Friday, May 1, 2009
Djaduk Ferianto on Rhythms Meeting
Composer and musician Djaduk Ferianto delivered an informal address (obrolan) at Padepokan Seni on 24 April about his experience touring Indonesia, Thailand, Morocco, India and Switzerland with Rhythms Meeting, a group of nine musicians from six countries (see also http://www.thejakartapost.com/news/2009/02/15/rhythms-meeting-where-differences-make-perfect-sense.html). Djaduk, who plays a variety of wind instruments (including sax) and also sings, was one of two Indonesian musicians in the group. The other was Purwanta, a contemporary gamelan musician who was in the audience for the event and also spoke briefly about his experieces.
Djaduk's talk took the form of slide show in which he explained various photos taken in the journey, mostly not of performances but of sights and social gatherings. He spoke eloquently about jazz as a metaphor for social interaction, the hardships of touring (food, inadequate equipment), the joys of friendship and free exchange among artists.
The musicians in the group spoke English to each other, but none had English as a first language. Yet somehow through signing, laughter and guesswork they communicated. Djaduk saw music everywhere - even in the dhobi women of urban India (a popular tourist destination). His constant companion was a bottle of kecap manis - which he spread over everything he ate, including pizza, bringing the sweetness of Yogya cuisine to exotic dishes. (Stuffing down a pizza before a gig, Purwanta commented, 'what is important is to be wareg' -- or have a full stomach.' Not all the gigs provided adequate equipment - speakers in a restaurant-theatre in India fell well below par - and some of the musicians complained loudly about this. But Djaduk coped and was proud of the fact that the group enjoyed most the warm intimacy of Indonesian audiences.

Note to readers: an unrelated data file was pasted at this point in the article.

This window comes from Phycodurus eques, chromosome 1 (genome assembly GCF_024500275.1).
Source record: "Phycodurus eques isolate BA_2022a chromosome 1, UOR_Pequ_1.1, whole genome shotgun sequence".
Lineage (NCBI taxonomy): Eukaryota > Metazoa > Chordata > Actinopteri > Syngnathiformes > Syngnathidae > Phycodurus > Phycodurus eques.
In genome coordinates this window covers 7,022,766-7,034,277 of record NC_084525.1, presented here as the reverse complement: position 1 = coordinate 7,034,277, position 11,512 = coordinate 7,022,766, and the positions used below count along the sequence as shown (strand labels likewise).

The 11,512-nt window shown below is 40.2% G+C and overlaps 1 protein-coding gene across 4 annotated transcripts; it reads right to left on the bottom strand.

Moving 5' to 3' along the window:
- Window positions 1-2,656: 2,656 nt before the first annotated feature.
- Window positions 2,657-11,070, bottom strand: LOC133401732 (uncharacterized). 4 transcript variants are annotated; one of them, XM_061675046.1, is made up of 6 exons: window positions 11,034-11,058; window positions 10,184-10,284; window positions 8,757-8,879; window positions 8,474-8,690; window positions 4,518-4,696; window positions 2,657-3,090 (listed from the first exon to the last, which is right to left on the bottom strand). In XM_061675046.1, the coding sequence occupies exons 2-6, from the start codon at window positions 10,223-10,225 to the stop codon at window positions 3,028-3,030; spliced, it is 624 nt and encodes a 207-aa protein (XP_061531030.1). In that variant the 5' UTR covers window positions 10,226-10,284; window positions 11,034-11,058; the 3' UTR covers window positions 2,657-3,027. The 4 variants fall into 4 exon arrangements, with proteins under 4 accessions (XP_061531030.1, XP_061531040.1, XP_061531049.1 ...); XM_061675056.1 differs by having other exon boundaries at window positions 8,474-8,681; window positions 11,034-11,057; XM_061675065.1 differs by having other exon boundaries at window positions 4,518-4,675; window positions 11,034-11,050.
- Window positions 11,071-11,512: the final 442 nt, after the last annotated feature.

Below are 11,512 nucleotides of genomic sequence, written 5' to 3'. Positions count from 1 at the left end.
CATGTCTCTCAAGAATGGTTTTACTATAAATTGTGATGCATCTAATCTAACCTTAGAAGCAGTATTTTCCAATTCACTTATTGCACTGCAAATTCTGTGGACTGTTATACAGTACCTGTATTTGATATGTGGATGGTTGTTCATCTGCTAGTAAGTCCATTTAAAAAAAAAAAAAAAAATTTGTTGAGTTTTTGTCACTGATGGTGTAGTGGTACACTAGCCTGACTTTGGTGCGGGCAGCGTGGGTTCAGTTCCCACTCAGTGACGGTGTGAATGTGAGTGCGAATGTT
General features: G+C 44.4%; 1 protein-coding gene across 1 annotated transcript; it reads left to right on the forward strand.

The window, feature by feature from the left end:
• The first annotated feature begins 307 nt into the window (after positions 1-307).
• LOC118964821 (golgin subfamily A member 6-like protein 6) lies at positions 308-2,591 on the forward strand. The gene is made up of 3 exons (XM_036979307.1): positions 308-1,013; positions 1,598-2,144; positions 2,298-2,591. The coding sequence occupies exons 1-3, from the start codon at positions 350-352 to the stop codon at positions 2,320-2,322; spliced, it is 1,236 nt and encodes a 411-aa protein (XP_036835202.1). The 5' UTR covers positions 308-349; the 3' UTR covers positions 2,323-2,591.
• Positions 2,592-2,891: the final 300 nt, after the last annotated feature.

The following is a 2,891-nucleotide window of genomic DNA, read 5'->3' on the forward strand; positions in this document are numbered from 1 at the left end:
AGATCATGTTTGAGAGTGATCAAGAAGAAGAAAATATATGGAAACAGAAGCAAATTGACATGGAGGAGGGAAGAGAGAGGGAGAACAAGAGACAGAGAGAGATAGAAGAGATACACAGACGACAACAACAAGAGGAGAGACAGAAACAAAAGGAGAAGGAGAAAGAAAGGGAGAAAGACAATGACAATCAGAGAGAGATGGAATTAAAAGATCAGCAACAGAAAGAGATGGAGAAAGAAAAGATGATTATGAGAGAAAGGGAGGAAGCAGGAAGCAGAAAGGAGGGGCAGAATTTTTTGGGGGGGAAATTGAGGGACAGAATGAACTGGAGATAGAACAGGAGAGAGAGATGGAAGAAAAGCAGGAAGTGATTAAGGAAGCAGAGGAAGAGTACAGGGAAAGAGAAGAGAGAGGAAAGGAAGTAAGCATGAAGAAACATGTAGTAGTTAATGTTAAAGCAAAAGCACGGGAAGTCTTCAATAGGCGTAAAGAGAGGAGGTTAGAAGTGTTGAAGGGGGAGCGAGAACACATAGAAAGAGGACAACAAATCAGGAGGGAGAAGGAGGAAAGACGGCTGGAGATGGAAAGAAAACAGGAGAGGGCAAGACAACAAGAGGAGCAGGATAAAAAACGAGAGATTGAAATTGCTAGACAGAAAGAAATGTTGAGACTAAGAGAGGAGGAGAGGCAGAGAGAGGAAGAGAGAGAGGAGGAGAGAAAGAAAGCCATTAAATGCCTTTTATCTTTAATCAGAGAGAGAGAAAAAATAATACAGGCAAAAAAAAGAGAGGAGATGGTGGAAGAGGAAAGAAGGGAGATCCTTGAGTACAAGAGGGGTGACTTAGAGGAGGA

There were many surprises along the way. The group spent some time rehearsing in Patravadi's art centre in Bangkok, a centre which Djaduk said was very much like the Padepokan Seni in many ways, except that Patravadi had erected two statues of herself. Thais working and studying at the Patravadi Theatre would bow before these statues went they went by out of respect. Djaduk said he was initially astounded that anyone would be so vain to erect statues of themselves while still alive. But then he reflected that many Indonesian artists now are writing their own biographies and life stories, another sort of monument to vanity.
After the event, I spoke briefly with Padepokan Seni's director Jeannie Park, who said how important it was for Indonesian artists to speak about their experiences of touring in these sorts of formats. Only then will realistic expectations be possible, and plans drawn up for future international collaborations that build upon past experience.